This is such a Dionysian month, the only thing I can do is roll with the inspiration as it comes along. Mostly, this means I am being way too personal. I choose topics which are dear to my heart, or share things about my person I might otherwise never have shared. It is as it is. So, today, I am going to tell you about my screen name.

My birth name is not--obviously, unfortunately--Elani Temperance. My birth name is much more Dutch. I have been using the name 'Elani' for almost twelve years and it's as much--if not more--connected to my identity than my birth name is. I feel more at ease when someone calls me Elani than by my birth name.

Elani was revealed to me when I was just a young thing on the Neo-Pagan path. I didn't research it, I didn't question it, I just accepted it for what it was. Later I learned the following about it: Elani has its origins in the Hellenic language, stemming from 'Helen', and closely resembling the ancient Hellenic name 'Eleni'. It means 'torch', light', or 'bringer of light'. Once I learned that, I never doubted my attraction to torch bearing Goddesses (like Hekate) or Goddesses closely associated with fire (Hestia, Brighid) again. Numerologically, Elani indicated a person who needs solitude, who is a good teacher, and a spiritual person.

When I still worked in the on-line LGBTQ-scene, I was told by my boss, I needed a screen name that appears as regular as possible; a first name and surname. While my handle was different for the work I did there, I took her advice to heart when I founded Little Witch magazine. 'Temperance' was the most logical of 'surnames' to adopt. It's the virtue I am most drawn to, that reflects my person the most, and that I struggle with constantly. It was a challenge to myself, but also a declaration to the outside world. When I founded Baring the Aegis, it remained.

A name says a lot about a person. In ancient Hellas, children were named on the seventh or tenth day after birth, during the Dekate. Poor families held the naming ceremony during the Amphidromia--at five or seven days--instead. Names could be changed by the father later on. The eldest son was usually named after his paternal grandfather and subsequent children after other relatives. Sons were rarely named after their father, although it was acceptable to give a child an altered version of the father's name.

Female names came to be largely through the same customs, but were 'feminized' by editing the endings of the word. From '-es' or '-ias' to '-eis', '-e' or '-a' for example, as can be seen with the male name 'Agapias' and female name 'Agapia'. Children were often named after the Theoi, but names were often switched around a bit. To gift a child with the exact name of a Theos or Theia was considered hubris.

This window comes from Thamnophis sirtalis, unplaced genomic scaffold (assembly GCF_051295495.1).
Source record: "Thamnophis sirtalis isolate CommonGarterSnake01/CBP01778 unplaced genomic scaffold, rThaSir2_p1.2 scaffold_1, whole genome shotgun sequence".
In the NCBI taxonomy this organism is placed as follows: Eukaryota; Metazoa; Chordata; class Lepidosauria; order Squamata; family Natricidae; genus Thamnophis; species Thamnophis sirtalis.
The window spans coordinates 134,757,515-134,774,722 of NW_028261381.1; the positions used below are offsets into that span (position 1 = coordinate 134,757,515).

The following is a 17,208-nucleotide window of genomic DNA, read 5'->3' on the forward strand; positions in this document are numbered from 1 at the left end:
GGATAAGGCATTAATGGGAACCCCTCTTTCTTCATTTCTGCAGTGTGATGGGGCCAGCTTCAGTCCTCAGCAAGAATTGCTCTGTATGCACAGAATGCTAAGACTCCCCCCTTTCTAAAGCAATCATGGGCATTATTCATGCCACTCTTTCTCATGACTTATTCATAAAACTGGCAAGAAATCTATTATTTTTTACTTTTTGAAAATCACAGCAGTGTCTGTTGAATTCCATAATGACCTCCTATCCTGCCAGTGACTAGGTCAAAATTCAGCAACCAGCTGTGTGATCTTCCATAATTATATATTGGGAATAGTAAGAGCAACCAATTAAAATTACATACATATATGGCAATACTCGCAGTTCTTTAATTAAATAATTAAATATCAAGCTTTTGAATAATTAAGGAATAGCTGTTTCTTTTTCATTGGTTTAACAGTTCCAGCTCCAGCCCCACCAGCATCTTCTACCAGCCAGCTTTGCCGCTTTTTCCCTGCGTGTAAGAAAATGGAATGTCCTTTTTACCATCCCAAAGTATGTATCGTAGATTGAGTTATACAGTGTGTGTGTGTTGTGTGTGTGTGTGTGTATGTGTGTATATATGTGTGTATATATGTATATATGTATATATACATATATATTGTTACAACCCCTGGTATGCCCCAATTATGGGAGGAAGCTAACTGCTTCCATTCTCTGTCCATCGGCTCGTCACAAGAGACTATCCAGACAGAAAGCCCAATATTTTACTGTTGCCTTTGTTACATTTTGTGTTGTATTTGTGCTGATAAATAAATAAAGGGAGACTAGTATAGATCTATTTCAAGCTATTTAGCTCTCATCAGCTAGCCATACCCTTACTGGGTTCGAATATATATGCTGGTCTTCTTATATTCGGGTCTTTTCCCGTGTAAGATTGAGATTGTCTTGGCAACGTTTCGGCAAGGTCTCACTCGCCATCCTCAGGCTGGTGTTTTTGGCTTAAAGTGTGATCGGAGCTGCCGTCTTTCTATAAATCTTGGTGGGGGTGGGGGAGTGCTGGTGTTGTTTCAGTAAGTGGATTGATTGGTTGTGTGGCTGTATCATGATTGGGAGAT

Children of both sexes took their father's name, or that of their deme or tribe, as an additive to their personal name. Nicknames were also common to add to a name. Plato, whose birth name was Aristocles, was almost always called after his nickname, which meant 'broad'. Upon marriage, women took their husband's name. If widowed, she would take her son's name, instead. If this was not a possibility, she returned to her father, and took his name again.

Although the practice was far more prevalent in ancient Rome, the Hellens also had a special punishment for someone who had committed atrocious crimes: the removal of their name from all records, so it would be forgotten in time. In latin, the practice was called 'damnatio memorae', and the most famous (failed) attempt is that of Herostratus (Ἡρόστρατος), who burned down the temple of Artemis at Ephesus in 356 BC. This is the main reason I don't write down the names of modern murderers on this blog. I wish their name and memory to be obliterated. They should receive no 'credit' for their acts.

So how do we name our children? Do we name them with our religion in mind? Do we follow the ways of the ancient Hellens? I, for one, will most likely not be naming my children after my father. I love my dad very much, but his name is a bit too Christian for my tastes. I would love to name my children in a Hellenistic fashion, but oddly enough, I won't be naming my newborn son 'Apollodorus'. I was teased as a child, and although kids will find a reason to tease, I'm not giving them ammunition right off the bat. There are, however,   variations which would work today. Dion (after Dionysos), Dia (loosely after Aphrodite), Alex or Alexander, Cassandra, Cleo, Irene, Leo, and Tamara come to mind.

Are you naming your children in the religion? Perhaps in the way of the ancient Hellens? Do you have naming tips for those of us who haven't started their family yet?